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Students starving in rent crisis

Leeds Beckett University’s students’ union launches foodbank after being inundated with appeals from impoverished students

STUDENT leaders demanded a “real response” to poverty today after they set up a foodbank at their university for those who are too poor to afford to eat.

Leeds Beckett University’s students’ union launched the Give Or Take foodbank after it found itself inundated with appeals from distressed and impoverished students.

Manned entirely by volunteers, the foodbank also serves hot, healthy meals to anyone who is in need of them.

Leeds Beckett SU’s union affairs officer Charlie Hind told the Morning Star that the rise in rental costs and the gig economy have made the foodbank “sadly necessary.”

Mr Hind said that he has seen cases where students spend “more than 80 per cent” of their student loan on rent and said that situations such as this have led to a “huge rise in student poverty in recent years.”

A room in a five-bedroom flat in the university’s Broadcasting Tower accommodation costs almost £200 per week in rent, according to a recent report by the student union.

The price of rent means that even a student on the maximum student loan, which those from the most disadvantaged backgrounds receive, would have little left to live on after paying for housing.

Leeds student Jess Carrier told the Morning Star that throughout her three years living in “extortionately expensive” rented accommodation she has had to deal with “rat infestations that went untreated for weeks on end and people being made ill from botched house renovations that led to damp and mould throughout the property.

“Time and again when I used to request help from my landlord for problems mainly to do with mould, I was met with anger and blame. Yet they, as property owners, continue to be unaccountable while letting people live in uninhabitable properties.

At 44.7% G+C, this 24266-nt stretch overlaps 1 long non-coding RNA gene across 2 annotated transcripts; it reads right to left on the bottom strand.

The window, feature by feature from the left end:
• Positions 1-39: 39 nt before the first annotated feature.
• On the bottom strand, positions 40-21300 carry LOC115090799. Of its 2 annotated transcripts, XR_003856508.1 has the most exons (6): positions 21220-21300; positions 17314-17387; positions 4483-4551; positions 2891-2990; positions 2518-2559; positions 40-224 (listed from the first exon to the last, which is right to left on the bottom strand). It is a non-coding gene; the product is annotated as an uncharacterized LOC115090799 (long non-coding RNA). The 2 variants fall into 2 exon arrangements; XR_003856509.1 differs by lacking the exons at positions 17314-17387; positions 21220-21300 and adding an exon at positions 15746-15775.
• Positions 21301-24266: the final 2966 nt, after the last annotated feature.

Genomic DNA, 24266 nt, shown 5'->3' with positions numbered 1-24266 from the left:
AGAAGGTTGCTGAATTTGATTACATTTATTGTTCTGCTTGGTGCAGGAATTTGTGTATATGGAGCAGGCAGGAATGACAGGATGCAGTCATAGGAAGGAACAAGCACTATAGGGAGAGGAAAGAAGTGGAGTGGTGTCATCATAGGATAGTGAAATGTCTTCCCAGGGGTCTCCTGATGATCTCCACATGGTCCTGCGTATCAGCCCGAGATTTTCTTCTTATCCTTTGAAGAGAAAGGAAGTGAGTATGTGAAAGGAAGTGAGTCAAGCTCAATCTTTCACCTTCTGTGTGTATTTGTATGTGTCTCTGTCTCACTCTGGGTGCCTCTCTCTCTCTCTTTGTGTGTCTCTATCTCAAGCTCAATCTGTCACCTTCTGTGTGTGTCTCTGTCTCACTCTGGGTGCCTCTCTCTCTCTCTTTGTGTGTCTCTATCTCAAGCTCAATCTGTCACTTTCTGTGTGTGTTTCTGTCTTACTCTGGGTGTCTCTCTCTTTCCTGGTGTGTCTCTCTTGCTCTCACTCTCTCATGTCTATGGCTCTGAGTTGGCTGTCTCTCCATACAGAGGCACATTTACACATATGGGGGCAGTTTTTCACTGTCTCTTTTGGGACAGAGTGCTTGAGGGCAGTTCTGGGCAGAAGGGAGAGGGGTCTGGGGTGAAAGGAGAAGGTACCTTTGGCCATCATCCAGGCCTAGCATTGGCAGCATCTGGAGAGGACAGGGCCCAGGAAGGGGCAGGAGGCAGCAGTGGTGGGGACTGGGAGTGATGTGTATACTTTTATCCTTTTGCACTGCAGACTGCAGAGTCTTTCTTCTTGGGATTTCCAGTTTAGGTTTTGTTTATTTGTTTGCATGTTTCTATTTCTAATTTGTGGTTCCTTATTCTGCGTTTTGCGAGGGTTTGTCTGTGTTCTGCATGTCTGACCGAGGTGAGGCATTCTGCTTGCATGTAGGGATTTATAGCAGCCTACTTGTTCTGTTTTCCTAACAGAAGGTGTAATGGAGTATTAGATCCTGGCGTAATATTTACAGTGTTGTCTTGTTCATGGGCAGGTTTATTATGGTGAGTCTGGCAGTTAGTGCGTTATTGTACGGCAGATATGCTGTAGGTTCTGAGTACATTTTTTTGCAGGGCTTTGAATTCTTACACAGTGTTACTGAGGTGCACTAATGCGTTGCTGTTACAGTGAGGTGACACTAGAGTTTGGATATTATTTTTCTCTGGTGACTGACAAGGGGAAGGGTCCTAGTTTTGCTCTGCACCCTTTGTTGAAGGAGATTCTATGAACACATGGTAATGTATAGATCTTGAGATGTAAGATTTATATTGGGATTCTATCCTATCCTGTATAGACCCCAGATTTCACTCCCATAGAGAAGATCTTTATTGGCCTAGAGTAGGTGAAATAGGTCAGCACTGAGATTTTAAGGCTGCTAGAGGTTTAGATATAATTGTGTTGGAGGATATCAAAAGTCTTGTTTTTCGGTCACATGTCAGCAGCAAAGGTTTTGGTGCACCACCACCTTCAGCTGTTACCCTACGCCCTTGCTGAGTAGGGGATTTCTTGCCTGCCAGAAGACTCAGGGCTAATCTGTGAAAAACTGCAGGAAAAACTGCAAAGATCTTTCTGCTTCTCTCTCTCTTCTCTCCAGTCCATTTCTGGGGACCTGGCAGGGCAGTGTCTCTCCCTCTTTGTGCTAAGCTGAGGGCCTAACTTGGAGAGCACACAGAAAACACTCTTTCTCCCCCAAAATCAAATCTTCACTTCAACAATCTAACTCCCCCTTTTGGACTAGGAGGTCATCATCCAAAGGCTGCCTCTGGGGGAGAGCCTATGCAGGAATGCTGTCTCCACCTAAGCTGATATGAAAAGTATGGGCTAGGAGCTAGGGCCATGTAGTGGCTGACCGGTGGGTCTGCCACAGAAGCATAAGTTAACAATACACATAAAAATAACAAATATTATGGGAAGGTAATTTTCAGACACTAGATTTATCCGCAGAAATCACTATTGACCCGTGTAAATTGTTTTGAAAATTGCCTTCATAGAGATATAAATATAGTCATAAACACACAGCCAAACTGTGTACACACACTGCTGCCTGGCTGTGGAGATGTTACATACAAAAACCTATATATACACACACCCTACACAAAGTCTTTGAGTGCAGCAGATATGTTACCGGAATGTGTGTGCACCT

“As students we pay above and beyond the average market price – rent prices are out of control, unregulated and allow students to be exploited time and time again.”

Ms Carrier’s view was echoed by a University of Manchester chemistry student, who did not want to be named, who told the Morning Star: “I pay £459 a month to live in a place where the walls are damp and my room is always cold.

“This still means that I am financially struggling towards the end of each loan instalment and sometimes rely on eating just boiled rice.

“If they did something like this at Manchester, I’d be one of the many who I am sure would welcome it.”

Foodbanks have been set up at other universities in the past few years including at Birmingham City in 2017.

Mr Hind said that while universities offer bursaries and hardship funds, many students have issues with late arrival of payments and called on all British universities to “extend their provisions” for students.

Calling on the government and local landlords to take action, he said: “What we’d like to see is a proper response from the government, bringing back maintenance grants which actually cover living costs, lifting all students up to a level where they can succeed.

“This foodbank also emphasises the need to introduce rent caps and for universities and lettings agents to consider the exploitative rent prices that they’re setting for students.”

The National Union of Students (NUS) has said that working-class and disadvantaged students face a “poverty premium” which often involves them having to spend more money to enter post-16 education.

Working-class students’ average necessary spending “routinely” exceeded what was available in grants and loans and student halls of residence “breach” any notion of affordability, the NUS found.

It comes as university staff are taking their latest bout of strike action over pensions, pay and poor conditions.

UCU members in at least 74 universities took strike action yesterday and today, which is expected to continue tomorrow.

A further series of strikes are planned for between March 2 and 5 if the union does not receive negotiation offers from senior education bosses.

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